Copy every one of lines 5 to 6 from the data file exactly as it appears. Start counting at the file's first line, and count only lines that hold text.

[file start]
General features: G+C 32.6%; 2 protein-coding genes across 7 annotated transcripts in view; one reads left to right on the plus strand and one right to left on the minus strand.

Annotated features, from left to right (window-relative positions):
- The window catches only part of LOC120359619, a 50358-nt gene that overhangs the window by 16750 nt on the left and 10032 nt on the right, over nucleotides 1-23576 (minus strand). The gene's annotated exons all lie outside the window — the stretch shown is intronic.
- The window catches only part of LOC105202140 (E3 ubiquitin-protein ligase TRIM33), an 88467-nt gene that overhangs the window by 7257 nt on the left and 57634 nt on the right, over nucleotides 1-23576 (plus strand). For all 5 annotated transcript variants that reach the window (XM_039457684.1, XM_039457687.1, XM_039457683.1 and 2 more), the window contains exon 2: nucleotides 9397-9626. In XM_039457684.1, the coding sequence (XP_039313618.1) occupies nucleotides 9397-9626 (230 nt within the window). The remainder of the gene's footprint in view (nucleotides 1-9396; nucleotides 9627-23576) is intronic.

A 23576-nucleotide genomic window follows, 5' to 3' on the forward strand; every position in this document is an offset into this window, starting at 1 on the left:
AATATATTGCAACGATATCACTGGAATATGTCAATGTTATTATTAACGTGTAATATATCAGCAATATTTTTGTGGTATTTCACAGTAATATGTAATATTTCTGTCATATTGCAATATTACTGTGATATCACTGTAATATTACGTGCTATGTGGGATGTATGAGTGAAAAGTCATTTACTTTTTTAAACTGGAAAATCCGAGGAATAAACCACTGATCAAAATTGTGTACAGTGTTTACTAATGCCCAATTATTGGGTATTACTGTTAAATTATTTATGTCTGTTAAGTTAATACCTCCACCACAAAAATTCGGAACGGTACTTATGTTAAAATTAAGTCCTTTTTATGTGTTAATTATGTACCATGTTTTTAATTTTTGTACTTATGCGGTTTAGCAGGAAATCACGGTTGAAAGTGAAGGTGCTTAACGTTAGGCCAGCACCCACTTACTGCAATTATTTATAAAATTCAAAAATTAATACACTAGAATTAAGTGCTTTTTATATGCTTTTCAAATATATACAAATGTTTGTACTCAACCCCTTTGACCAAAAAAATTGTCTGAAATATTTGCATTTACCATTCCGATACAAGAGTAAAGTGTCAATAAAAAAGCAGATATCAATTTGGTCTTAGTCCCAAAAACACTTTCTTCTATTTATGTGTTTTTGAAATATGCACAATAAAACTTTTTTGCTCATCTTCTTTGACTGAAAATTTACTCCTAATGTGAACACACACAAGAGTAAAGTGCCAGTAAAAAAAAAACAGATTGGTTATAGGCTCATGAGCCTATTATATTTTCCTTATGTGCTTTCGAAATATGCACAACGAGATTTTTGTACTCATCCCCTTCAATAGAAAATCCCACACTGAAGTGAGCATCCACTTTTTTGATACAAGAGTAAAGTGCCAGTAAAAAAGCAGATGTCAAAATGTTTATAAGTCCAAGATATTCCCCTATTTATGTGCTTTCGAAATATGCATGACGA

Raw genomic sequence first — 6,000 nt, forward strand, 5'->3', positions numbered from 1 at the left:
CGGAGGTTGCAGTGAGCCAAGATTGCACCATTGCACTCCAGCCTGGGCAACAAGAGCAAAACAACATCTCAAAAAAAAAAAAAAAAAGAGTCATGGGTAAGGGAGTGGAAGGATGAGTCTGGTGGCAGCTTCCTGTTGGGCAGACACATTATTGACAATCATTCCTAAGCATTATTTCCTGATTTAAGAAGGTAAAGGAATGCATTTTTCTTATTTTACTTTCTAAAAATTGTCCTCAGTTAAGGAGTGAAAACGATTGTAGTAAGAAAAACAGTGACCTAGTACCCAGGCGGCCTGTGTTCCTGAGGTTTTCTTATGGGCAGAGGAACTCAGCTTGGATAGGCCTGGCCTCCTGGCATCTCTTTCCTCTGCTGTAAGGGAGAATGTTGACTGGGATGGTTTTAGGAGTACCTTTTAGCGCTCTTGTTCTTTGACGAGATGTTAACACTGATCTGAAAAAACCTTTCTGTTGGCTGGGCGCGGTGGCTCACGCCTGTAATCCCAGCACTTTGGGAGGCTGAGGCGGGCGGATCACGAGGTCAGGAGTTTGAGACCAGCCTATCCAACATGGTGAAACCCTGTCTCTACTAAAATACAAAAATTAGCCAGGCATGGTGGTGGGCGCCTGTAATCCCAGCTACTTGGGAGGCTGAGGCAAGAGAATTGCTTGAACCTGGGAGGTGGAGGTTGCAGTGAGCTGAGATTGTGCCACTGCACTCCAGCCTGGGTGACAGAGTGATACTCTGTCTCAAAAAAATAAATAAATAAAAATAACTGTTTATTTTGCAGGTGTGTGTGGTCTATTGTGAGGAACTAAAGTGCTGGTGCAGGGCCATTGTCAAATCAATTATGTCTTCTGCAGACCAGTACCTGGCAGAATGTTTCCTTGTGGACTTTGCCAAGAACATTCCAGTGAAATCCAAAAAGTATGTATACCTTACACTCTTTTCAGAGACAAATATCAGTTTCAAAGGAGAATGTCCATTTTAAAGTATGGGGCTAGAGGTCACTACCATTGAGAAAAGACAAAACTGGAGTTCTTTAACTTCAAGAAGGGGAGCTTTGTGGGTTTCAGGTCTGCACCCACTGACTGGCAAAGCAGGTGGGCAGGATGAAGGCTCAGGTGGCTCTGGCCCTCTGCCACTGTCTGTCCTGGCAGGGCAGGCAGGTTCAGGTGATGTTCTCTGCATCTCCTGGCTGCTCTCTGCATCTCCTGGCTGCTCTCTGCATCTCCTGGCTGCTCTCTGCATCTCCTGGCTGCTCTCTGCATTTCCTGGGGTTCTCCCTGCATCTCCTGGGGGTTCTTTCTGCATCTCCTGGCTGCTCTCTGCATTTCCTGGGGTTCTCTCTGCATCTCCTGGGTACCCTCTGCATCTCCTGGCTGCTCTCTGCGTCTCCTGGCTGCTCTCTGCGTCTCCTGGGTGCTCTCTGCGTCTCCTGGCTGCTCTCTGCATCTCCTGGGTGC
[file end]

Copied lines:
A 23576-nucleotide genomic window follows, 5' to 3' on the forward strand; every position in this document is an offset into this window, starting at 1 on the left:
AATATATTGCAACGATATCACTGGAATATGTCAATGTTATTATTAACGTGTAATATATCAGCAATATTTTTGTGGTATTTCACAGTAATATGTAATATTTCTGTCATATTGCAATATTACTGTGATATCACTGTAATATTACGTGCTATGTGGGATGTATGAGTGAAAAGTCATTTACTTTTTTAAACTGGAAAATCCGAGGAATAAACCACTGATCAAAATTGTGTACAGTGTTTACTAATGCCCAATTATTGGGTATTACTGTTAAATTATTTATGTCTGTTAAGTTAATACCTCCACCACAAAAATTCGGAACGGTACTTATGTTAAAATTAAGTCCTTTTTATGTGTTAATTATGTACCATGTTTTTAATTTTTGTACTTATGCGGTTTAGCAGGAAATCACGGTTGAAAGTGAAGGTGCTTAACGTTAGGCCAGCACCCACTTACTGCAATTATTTATAAAATTCAAAAATTAATACACTAGAATTAAGTGCTTTTTATATGCTTTTCAAATATATACAAATGTTTGTACTCAACCCCTTTGACCAAAAAAATTGTCTGAAATATTTGCATTTACCATTCCGATACAAGAGTAAAGTGTCAATAAAAAAGCAGATATCAATTTGGTCTTAGTCCCAAAAACACTTTCTTCTATTTATGTGTTTTTGAAATATGCACAATAAAACTTTTTTGCTCATCTTCTTTGACTGAAAATTTACTCCTAATGTGAACACACACAAGAGTAAAGTGCCAGTAAAAAAAAAACAGATTGGTTATAGGCTCATGAGCCTATTATATTTTCCTTATGTGCTTTCGAAATATGCACAACGAGATTTTTGTACTCATCCCCTTCAATAGAAAATCCCACACTGAAGTGAGCATCCACTTTTTTGATACAAGAGTAAAGTGCCAGTAAAAAAGCAGATGTCAAAATGTTTATAAGTCCAAGATATTCCCCTATTTATGTGCTTTCGAAATATGCATGACGA